Further, many prospective clients and customers see intermediate-level service providers and business owners as more flexible than those further along in their professional journeys. This opens up countless opportunities for creative collaboration. As a bonus, you have plenty of chances to learn and experiment with new techniques.

Intermediacy can be pivotal in helping you to be confident in and comfortable with your under-promises. You can live up to many of the same offers that your competitors can without the added pressure of having to blow their minds every single time.


What happens if you over-promise and under-deliver?

We can’t talk about under-promising and over-delivering without discussing the opposite.

It’s almost inevitable that at some point—no matter who you are or what your industry may be—you’ll talk up your deliverables a bit too much.

Exaggerating your offers and selling points can get you into serious trouble. For one, you might be toeing the line of “stretching the truth” when you knowingly misrepresent your professional capabilities.

It’s like those fast-food commercials. Sure, we know that McDonald’s can produce a fine-looking burger. But we also know that the ones in commercials are beautified with fake cheese, spray-on shine, and glued-on sesame seeds. They’re all fake replicas of that one-in-a-million burger that a customer looks at and says, “Wow, this looks tasty!”

That’s what you’re doing when you over-promise and under-deliver. You’re stretching the truth of one stellar success story and trying to apply it to all your future work. Since so much of sales and service success is dependent on customer behavior and experience, this will inevitably set the customer up for disappointment and you for failure.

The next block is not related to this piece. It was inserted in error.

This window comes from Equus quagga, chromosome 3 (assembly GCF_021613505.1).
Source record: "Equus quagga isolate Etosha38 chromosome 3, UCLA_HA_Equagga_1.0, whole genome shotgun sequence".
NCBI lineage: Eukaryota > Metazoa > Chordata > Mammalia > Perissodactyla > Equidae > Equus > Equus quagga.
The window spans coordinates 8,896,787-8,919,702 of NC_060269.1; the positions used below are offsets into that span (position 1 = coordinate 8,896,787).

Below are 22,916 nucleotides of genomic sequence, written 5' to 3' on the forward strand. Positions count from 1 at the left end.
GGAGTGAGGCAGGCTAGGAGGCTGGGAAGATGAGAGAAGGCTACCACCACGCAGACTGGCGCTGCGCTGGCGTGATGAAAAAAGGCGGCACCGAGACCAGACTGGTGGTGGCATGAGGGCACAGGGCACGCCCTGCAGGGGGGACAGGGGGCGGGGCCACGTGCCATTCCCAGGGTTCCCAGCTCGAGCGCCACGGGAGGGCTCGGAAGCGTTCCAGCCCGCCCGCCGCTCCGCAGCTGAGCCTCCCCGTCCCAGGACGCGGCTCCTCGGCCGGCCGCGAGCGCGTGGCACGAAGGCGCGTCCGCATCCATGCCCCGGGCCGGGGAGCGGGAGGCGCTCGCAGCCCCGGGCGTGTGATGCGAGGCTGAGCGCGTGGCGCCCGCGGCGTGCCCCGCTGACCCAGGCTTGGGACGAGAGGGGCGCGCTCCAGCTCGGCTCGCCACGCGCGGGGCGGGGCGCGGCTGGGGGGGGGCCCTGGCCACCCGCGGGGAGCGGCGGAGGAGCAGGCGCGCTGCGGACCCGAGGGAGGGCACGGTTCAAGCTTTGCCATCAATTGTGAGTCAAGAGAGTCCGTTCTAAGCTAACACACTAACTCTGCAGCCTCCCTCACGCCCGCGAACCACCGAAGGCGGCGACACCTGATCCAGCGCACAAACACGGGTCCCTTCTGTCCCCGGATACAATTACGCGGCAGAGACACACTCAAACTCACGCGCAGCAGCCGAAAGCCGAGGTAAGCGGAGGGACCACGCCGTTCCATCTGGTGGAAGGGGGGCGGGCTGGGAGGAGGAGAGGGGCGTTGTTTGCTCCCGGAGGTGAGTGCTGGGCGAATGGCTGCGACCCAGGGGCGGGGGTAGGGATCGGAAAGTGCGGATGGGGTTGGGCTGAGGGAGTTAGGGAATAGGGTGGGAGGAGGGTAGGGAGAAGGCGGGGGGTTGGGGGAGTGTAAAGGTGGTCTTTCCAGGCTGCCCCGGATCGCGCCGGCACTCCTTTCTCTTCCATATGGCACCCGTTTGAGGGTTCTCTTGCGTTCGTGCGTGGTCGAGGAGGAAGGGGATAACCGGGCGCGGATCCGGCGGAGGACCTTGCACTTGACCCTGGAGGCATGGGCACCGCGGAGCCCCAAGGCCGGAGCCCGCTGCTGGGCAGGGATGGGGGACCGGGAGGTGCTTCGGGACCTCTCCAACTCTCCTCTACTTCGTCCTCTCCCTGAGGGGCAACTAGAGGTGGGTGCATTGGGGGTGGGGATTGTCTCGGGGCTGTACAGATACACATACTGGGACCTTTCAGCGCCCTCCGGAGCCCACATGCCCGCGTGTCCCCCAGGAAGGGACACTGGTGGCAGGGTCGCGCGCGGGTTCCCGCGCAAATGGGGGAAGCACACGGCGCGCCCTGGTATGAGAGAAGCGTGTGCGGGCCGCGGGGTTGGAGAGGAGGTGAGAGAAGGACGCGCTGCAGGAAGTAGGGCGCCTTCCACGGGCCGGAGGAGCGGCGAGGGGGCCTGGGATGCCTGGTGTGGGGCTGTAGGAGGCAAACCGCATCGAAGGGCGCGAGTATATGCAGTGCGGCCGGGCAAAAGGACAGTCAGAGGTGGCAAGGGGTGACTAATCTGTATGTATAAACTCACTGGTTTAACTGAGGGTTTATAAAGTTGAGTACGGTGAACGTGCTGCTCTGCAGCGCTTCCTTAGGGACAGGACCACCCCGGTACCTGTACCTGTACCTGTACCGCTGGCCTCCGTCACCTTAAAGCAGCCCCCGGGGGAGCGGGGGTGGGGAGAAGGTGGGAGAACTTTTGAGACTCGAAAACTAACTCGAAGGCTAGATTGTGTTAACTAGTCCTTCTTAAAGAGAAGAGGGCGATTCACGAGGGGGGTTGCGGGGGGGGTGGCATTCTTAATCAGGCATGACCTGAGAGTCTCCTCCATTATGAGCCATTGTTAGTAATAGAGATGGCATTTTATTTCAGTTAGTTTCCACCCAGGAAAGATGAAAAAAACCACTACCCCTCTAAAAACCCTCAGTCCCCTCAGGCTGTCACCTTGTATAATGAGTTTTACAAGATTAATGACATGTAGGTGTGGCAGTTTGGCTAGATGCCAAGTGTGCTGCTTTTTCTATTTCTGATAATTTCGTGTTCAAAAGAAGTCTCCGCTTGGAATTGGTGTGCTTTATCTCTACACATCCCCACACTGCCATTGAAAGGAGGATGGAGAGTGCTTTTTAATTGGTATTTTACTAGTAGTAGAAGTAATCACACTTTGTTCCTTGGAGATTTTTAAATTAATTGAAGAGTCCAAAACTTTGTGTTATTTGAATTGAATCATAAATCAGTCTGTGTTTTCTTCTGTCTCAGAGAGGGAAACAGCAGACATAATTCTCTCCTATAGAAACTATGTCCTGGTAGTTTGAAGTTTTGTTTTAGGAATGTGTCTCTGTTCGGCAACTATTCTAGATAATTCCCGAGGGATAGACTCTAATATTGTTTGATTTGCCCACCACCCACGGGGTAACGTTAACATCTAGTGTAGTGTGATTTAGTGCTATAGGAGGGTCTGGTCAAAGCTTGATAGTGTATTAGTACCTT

How to get out of trouble when you oversell yourself

Over-promising and under-delivering don’t have to be so bad in the long run. Heck, this misstep doesn’t even have to be bad in the short-term. That is, as long as you know how to get out of it.

When you’re walking back over-promises, prioritize honesty and integrity. You can do so with grace (without embarrassing yourself) and while respecting your client. Here are two examples of proactive and reactive language you can use to mitigate the potential backlash from exaggerated sales pitches.

examples of over-promising and how to course correct (both proactively and reactively) You can’t guarantee that your customer won’t react harshly or negatively to your attempts at mitigation. But you can minimize the damage by avoiding over-promising entirely or having options available to resolve sub-par deliverables.


Create your best sales pitch by under-promising and over-delivering

Developing a successful sales pitch is tricky. You’ve got to strike the perfect balance between a strong, high-value offer and realistic expectations. These two are not mutually exclusive. But a bad pitch can make it so.

Your best option is clarifying what you can realistically deliver and leaving room for even more value—whether that comes in the form of stellar customer service or a high ROI for your client.

So, what does that mean for you? Review the above examples and write down your most consistent outcomes for past clients. Use those elements as the foundation for future sales pitch ideas. Consider what additional value you could add to the pitch without exaggerating or risking inconsistency.

Pretty soon, all your clients will be impressed with your product or service that’s always better than expected!